The report by the House of Representatives Homeland Security
Committee outlined what it called "missed opportunities" that
potentially could have prevented the attack that killed three people
and wounded more than 260.
Two Chechen brothers who lived in the Boston area, Tamerlan and
Dzhokhar Tsarnaev, are suspected of carrying out the bombings last
April 15 at the Boston Marathon. Tamerlan Tsarnaev, 23, died after a
gunfight with police while he and his brother were trying to flee
Boston several days after the attack.
The younger Tsarnaev was wounded and later arrested and is awaiting
trial in November on charges that could result in the death penalty
if he is convicted.
The report investigated the U.S. probe of Tamerlan Tsarnaev
following a warning to the FBI by Russian authorities in 2011 that
he had become radicalized and might return to Russia to join
extremist groups there.
After the Russian warning, a task force of federal, state and local
authorities launched an investigation that included checks of
government databases and interviews with Tsarnaev and his parents.
It found no evidence of terrorist activity.
A memo was also sent to the Customs and Border Protection database
called TECS that would trigger an alert whenever he left or
re-entered the United States.
But when Tsarnaev went to New York's JFK airport in New York in
January 2012 to board a flight to Moscow, he did not receive the
requested screening. The report said there was no evidence that
Customs and Border Protection officials at the airport examined
Tsarnaev's TECS record. Tsarnaev was not on a No Fly list.
After spending six months in the Russian region of Dagestan, an
experience U.S. investigators suspect played an important role in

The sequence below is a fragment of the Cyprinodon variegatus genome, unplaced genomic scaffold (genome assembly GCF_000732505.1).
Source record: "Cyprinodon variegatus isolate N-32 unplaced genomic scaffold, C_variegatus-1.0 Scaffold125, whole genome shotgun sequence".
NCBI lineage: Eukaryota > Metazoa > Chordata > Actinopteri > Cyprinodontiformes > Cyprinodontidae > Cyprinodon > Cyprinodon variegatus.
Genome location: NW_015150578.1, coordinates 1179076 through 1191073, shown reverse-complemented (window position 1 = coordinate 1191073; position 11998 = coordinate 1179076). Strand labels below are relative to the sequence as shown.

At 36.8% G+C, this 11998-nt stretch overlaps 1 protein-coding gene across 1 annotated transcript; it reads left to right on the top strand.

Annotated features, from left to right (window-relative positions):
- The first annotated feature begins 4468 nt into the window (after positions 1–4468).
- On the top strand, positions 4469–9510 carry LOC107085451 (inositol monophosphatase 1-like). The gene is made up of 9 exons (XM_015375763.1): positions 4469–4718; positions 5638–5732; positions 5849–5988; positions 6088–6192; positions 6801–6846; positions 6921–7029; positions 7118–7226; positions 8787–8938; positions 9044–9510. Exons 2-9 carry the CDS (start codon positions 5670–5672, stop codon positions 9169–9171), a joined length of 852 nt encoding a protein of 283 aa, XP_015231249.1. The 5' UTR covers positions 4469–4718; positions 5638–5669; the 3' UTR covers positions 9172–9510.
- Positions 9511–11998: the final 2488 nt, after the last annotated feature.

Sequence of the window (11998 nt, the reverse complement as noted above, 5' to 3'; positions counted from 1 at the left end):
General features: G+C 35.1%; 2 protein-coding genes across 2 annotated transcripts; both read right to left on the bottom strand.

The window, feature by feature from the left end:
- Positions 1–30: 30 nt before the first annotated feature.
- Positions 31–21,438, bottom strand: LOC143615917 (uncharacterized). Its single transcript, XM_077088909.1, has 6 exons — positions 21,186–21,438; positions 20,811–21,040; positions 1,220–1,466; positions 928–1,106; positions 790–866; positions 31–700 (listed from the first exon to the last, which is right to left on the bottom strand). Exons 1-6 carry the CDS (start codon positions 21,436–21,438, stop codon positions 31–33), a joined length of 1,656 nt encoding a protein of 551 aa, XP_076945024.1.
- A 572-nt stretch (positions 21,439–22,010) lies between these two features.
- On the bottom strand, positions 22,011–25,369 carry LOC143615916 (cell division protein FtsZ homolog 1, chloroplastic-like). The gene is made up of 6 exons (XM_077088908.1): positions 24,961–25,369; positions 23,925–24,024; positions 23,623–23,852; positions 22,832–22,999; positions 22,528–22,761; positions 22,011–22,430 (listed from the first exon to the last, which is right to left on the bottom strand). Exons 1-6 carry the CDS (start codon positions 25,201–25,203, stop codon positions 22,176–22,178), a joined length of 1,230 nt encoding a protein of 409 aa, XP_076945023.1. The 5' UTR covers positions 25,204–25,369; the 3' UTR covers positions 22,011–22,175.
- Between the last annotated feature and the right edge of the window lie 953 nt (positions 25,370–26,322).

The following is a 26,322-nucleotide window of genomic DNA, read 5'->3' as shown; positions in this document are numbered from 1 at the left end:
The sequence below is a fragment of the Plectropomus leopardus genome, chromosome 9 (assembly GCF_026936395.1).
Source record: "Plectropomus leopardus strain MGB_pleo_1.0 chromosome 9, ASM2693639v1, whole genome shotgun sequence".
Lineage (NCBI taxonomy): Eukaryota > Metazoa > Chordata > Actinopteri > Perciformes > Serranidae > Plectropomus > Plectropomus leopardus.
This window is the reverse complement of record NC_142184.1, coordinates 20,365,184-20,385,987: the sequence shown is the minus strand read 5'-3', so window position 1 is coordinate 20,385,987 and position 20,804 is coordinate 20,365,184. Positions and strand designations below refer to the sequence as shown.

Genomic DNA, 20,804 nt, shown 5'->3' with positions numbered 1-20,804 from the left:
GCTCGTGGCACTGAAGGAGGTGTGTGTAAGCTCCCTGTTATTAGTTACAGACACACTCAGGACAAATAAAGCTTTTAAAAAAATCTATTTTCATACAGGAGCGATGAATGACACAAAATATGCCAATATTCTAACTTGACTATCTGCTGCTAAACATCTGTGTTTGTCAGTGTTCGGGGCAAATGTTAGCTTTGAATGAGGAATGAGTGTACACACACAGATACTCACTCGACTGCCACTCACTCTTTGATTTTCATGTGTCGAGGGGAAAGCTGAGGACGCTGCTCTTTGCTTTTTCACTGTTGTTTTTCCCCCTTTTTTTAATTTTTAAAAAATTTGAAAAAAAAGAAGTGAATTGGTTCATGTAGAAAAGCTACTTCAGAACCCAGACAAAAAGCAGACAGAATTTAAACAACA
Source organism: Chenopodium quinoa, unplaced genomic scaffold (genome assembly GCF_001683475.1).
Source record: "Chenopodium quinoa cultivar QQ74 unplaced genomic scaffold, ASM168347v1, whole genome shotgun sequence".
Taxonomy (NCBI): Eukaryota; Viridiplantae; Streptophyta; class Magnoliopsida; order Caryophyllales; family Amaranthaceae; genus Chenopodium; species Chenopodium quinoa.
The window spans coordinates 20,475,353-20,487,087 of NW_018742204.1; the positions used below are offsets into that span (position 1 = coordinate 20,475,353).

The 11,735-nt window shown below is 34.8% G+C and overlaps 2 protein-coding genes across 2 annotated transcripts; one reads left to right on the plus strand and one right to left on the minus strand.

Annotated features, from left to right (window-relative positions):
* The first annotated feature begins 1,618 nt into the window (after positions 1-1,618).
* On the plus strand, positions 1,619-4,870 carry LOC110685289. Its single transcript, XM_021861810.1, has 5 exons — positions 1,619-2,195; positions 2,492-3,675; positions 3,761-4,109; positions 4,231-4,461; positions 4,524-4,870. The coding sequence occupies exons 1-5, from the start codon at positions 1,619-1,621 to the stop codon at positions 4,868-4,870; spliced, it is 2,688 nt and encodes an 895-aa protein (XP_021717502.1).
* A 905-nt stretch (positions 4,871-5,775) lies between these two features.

his radicalization, Tsarnaev flew back to JFK airport on July 17,
2012. The report said there was no record that information was
passed along among federal agencies, and he was not detained or
questioned after his flight landed.
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The report added that Tsarnaev's name on one of the alerts was
Noting that after his return from Dagestan, Tsarnaev began to post
"extremist-themed videos" and disrupted services at his mosque, the
report said a second FBI assessment "or even the decision to expand
into a preliminary investigation after Tamerlan Tsarnaev's return
could potentially have yielded evidence to suggest that he had been
"This bipartisan report focuses on how evidence of the alleged
bombers' intent to carry out a terrorist act were shared between
local, state and federal agencies, and how in certain tragic
instances, critical opportunities were overlooked," Homeland
Security Committee Chairman Michael McCaul said in a statement.
"Following through on the report's recommendations is critical to
fixing serious gaps in our counterterrorism efforts."
(Reporting by Peter Cooney; editing by Lisa Shumaker)
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